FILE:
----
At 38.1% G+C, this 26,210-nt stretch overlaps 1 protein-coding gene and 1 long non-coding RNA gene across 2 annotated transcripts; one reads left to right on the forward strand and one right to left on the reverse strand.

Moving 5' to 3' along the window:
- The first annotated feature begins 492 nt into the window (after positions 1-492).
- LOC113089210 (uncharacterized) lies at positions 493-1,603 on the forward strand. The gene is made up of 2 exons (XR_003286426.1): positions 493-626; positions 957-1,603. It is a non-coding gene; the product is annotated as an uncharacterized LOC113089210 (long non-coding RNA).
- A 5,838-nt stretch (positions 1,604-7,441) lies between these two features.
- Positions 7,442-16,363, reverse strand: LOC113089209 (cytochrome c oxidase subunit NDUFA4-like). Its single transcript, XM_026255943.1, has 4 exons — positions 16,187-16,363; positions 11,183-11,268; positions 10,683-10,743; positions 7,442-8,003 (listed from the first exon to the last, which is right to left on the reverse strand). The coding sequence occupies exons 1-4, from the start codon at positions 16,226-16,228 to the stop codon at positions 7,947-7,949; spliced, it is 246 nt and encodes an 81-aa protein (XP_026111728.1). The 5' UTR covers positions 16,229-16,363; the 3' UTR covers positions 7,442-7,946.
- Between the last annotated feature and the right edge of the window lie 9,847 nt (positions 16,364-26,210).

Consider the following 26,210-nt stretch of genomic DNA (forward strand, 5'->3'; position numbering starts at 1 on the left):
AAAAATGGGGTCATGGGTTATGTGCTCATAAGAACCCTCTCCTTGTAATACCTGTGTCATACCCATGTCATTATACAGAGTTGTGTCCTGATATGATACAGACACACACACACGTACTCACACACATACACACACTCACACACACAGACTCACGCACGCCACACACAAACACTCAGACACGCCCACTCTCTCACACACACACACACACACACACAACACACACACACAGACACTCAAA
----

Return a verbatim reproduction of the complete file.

At 38.1% G+C, this 26,210-nt stretch overlaps 1 protein-coding gene and 1 long non-coding RNA gene across 2 annotated transcripts; one reads left to right on the forward strand and one right to left on the reverse strand.

Moving 5' to 3' along the window:
- The first annotated feature begins 492 nt into the window (after positions 1-492).
- LOC113089210 (uncharacterized) lies at positions 493-1,603 on the forward strand. The gene is made up of 2 exons (XR_003286426.1): positions 493-626; positions 957-1,603. It is a non-coding gene; the product is annotated as an uncharacterized LOC113089210 (long non-coding RNA).
- A 5,838-nt stretch (positions 1,604-7,441) lies between these two features.
- Positions 7,442-16,363, reverse strand: LOC113089209 (cytochrome c oxidase subunit NDUFA4-like). Its single transcript, XM_026255943.1, has 4 exons — positions 16,187-16,363; positions 11,183-11,268; positions 10,683-10,743; positions 7,442-8,003 (listed from the first exon to the last, which is right to left on the reverse strand). The coding sequence occupies exons 1-4, from the start codon at positions 16,226-16,228 to the stop codon at positions 7,947-7,949; spliced, it is 246 nt and encodes an 81-aa protein (XP_026111728.1). The 5' UTR covers positions 16,229-16,363; the 3' UTR covers positions 7,442-7,946.
- Between the last annotated feature and the right edge of the window lie 9,847 nt (positions 16,364-26,210).

Consider the following 26,210-nt stretch of genomic DNA (forward strand, 5'->3'; position numbering starts at 1 on the left):
AAAAATGGGGTCATGGGTTATGTGCTCATAAGAACCCTCTCCTTGTAATACCTGTGTCATACCCATGTCATTATACAGAGTTGTGTCCTGATATGATACAGACACACACACACGTACTCACACACATACACACACTCACACACACAGACTCACGCACGCCACACACAAACACTCAGACACGCCCACTCTCTCACACACACACACACACACACACAACACACACACACAGACACTCAAA